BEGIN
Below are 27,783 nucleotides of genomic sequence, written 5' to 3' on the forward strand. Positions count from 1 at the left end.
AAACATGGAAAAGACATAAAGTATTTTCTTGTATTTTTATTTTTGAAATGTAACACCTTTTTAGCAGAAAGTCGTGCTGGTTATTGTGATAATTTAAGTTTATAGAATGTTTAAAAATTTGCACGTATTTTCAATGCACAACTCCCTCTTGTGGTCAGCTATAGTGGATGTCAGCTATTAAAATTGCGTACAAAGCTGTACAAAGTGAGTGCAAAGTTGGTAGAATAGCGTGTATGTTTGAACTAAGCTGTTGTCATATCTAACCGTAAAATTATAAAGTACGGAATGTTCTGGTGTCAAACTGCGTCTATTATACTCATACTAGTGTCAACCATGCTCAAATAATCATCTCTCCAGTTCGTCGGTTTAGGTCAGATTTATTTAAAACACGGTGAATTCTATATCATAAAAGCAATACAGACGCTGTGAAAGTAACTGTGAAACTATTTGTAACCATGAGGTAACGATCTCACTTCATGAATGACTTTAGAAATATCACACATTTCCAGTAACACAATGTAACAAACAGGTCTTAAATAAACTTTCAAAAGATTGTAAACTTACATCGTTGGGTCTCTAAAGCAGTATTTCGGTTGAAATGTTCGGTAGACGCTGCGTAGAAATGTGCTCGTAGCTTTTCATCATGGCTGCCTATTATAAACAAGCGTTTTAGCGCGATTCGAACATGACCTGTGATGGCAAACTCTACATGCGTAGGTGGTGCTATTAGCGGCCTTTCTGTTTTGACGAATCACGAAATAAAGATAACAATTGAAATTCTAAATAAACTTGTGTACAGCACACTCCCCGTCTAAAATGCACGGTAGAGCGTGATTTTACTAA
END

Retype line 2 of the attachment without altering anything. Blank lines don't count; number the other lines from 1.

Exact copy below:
AAACATGGAAAAGACATAAAGTATTTTCTTGTATTTTTATTTTTGAAATGTAACACCTTTTTAGCAGAAAGTCGTGCTGGTTATTGTGATAATTTAAGTTTATAGAATGTTTAAAAATTTGCACGTATTTTCAATGCACAACTCCCTCTTGTGGTCAGCTATAGTGGATGTCAGCTATTAAAATTGCGTACAAAGCTGTACAAAGTGAGTGCAAAGTTGGTAGAATAGCGTGTATGTTTGAACTAAGCTGTTGTCATATCTAACCGTAAAATTATAAAGTACGGAATGTTCTGGTGTCAAACTGCGTCTATTATACTCATACTAGTGTCAACCATGCTCAAATAATCATCTCTCCAGTTCGTCGGTTTAGGTCAGATTTATTTAAAACACGGTGAATTCTATATCATAAAAGCAATACAGACGCTGTGAAAGTAACTGTGAAACTATTTGTAACCATGAGGTAACGATCTCACTTCATGAATGACTTTAGAAATATCACACATTTCCAGTAACACAATGTAACAAACAGGTCTTAAATAAACTTTCAAAAGATTGTAAACTTACATCGTTGGGTCTCTAAAGCAGTATTTCGGTTGAAATGTTCGGTAGACGCTGCGTAGAAATGTGCTCGTAGCTTTTCATCATGGCTGCCTATTATAAACAAGCGTTTTAGCGCGATTCGAACATGACCTGTGATGGCAAACTCTACATGCGTAGGTGGTGCTATTAGCGGCCTTTCTGTTTTGACGAATCACGAAATAAAGATAACAATTGAAATTCTAAATAAACTTGTGTACAGCACACTCCCCGTCTAAAATGCACGGTAGAGCGTGATTTTACTAA